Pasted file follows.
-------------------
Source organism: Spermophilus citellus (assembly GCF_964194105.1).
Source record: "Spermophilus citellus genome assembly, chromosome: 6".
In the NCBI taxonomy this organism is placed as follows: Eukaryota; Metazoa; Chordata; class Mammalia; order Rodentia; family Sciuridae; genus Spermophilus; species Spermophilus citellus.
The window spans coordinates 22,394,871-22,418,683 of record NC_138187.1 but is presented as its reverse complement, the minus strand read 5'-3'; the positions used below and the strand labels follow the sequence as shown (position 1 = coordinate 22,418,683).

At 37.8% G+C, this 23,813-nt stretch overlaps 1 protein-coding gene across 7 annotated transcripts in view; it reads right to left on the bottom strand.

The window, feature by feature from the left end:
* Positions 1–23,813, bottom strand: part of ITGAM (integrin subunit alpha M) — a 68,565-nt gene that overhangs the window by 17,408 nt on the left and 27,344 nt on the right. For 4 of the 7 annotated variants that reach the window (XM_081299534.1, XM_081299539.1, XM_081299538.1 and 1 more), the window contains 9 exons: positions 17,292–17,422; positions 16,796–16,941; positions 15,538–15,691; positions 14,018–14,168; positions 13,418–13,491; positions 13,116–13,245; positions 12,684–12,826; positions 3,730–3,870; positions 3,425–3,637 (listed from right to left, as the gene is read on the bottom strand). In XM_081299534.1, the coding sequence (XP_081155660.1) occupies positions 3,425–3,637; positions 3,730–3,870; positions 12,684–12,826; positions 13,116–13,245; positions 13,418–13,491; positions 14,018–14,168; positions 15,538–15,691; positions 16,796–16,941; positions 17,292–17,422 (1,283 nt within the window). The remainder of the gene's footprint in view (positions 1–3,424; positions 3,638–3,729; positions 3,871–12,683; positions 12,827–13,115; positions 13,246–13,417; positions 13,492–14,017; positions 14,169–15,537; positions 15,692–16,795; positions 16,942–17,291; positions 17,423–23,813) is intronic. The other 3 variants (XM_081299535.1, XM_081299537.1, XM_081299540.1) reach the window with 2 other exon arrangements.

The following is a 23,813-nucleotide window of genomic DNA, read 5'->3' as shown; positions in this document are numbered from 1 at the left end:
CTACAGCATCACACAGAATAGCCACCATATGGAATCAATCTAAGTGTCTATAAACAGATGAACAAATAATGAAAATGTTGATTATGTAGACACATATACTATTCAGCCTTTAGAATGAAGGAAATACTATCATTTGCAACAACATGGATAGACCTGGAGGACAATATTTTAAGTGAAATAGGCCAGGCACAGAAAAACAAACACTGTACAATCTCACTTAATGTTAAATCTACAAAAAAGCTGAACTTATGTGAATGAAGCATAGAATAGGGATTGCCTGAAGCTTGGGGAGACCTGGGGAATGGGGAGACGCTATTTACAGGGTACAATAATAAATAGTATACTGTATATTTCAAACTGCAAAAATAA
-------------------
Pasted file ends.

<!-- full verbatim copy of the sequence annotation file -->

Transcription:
Source organism: Spermophilus citellus (assembly GCF_964194105.1).
Source record: "Spermophilus citellus genome assembly, chromosome: 6".
In the NCBI taxonomy this organism is placed as follows: Eukaryota; Metazoa; Chordata; class Mammalia; order Rodentia; family Sciuridae; genus Spermophilus; species Spermophilus citellus.
The window spans coordinates 22,394,871-22,418,683 of record NC_138187.1 but is presented as its reverse complement, the minus strand read 5'-3'; the positions used below and the strand labels follow the sequence as shown (position 1 = coordinate 22,418,683).

At 37.8% G+C, this 23,813-nt stretch overlaps 1 protein-coding gene across 7 annotated transcripts in view; it reads right to left on the bottom strand.

The window, feature by feature from the left end:
* Positions 1–23,813, bottom strand: part of ITGAM (integrin subunit alpha M) — a 68,565-nt gene that overhangs the window by 17,408 nt on the left and 27,344 nt on the right. For 4 of the 7 annotated variants that reach the window (XM_081299534.1, XM_081299539.1, XM_081299538.1 and 1 more), the window contains 9 exons: positions 17,292–17,422; positions 16,796–16,941; positions 15,538–15,691; positions 14,018–14,168; positions 13,418–13,491; positions 13,116–13,245; positions 12,684–12,826; positions 3,730–3,870; positions 3,425–3,637 (listed from right to left, as the gene is read on the bottom strand). In XM_081299534.1, the coding sequence (XP_081155660.1) occupies positions 3,425–3,637; positions 3,730–3,870; positions 12,684–12,826; positions 13,116–13,245; positions 13,418–13,491; positions 14,018–14,168; positions 15,538–15,691; positions 16,796–16,941; positions 17,292–17,422 (1,283 nt within the window). The remainder of the gene's footprint in view (positions 1–3,424; positions 3,638–3,729; positions 3,871–12,683; positions 12,827–13,115; positions 13,246–13,417; positions 13,492–14,017; positions 14,169–15,537; positions 15,692–16,795; positions 16,942–17,291; positions 17,423–23,813) is intronic. The other 3 variants (XM_081299535.1, XM_081299537.1, XM_081299540.1) reach the window with 2 other exon arrangements.

The following is a 23,813-nucleotide window of genomic DNA, read 5'->3' as shown; positions in this document are numbered from 1 at the left end:
CTACAGCATCACACAGAATAGCCACCATATGGAATCAATCTAAGTGTCTATAAACAGATGAACAAATAATGAAAATGTTGATTATGTAGACACATATACTATTCAGCCTTTAGAATGAAGGAAATACTATCATTTGCAACAACATGGATAGACCTGGAGGACAATATTTTAAGTGAAATAGGCCAGGCACAGAAAAACAAACACTGTACAATCTCACTTAATGTTAAATCTACAAAAAAGCTGAACTTATGTGAATGAAGCATAGAATAGGGATTGCCTGAAGCTTGGGGAGACCTGGGGAATGGGGAGACGCTATTTACAGGGTACAATAATAAATAGTATACTGTATATTTCAAACTGCAAAAATAA